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The clash of Christianity and Islam. Morocco

Miles Seeley writes: "Morocco, where I lived from 1959-63, is different from other Arab countries I know. I was there when King Mohamed V died and his son Hassan succeeded. Hassan was a playboy, with French mistresses and fast cars, until he became King. Then he wore white robes and courted the tribal chiefs- a smart move.

Rabat, Casablanca, Tangier, and Marrakech were cities where a privileged class lived well and adopted some Western ways. But the country was basically quite poor, with a low literacy rate, no health care to speak of, and astronomical unemployment. The enclaves of Ceuta and Melilla were quaint and quite Spanish, but seemed an oddity geographically, politically, and economically. The Spanish Communist Party in exile thrived there.

I liked Morocco and its people very much. Tangier was a fascinating melting pot of people and cultures (everyone spoke Spanish and French and Arabic, and many had some English), Marrakech was exotic and beautiful, and King Hassan seemed to be trying to blend modernity and tradition. He always had a strong opposition, both from the Left and from fundamentalists, and used harsh measures to quell their uprisings.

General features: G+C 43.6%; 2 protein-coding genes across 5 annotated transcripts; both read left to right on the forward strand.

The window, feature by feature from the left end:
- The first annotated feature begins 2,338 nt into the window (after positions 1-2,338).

The people of the Rif never forgot that they held off both the French and the Spanish armies and were never conquered. The Rif are like the mountains in Afghanistan- steep, largely barren, inaccessible. The Rif tribes were warriors, but if you were an invited guest their hospitality was amazing. Morocco, indeed."

My comment: Mohammed VI succeeded to the throne two years ago. The Spanish have been courting actively, but there has been a nasty disagreement over trucks travelling between Spain and Morocco, somewhat like the one between the US and Mexico, but much worse. There is a rift over Rif. Like Miles, I spelled it "Rif" but in the US "Riff" seems to be official. Strangely, the National Geographic Atlas does not show it or list it in its index.

Ronald Hilton - 1/5/02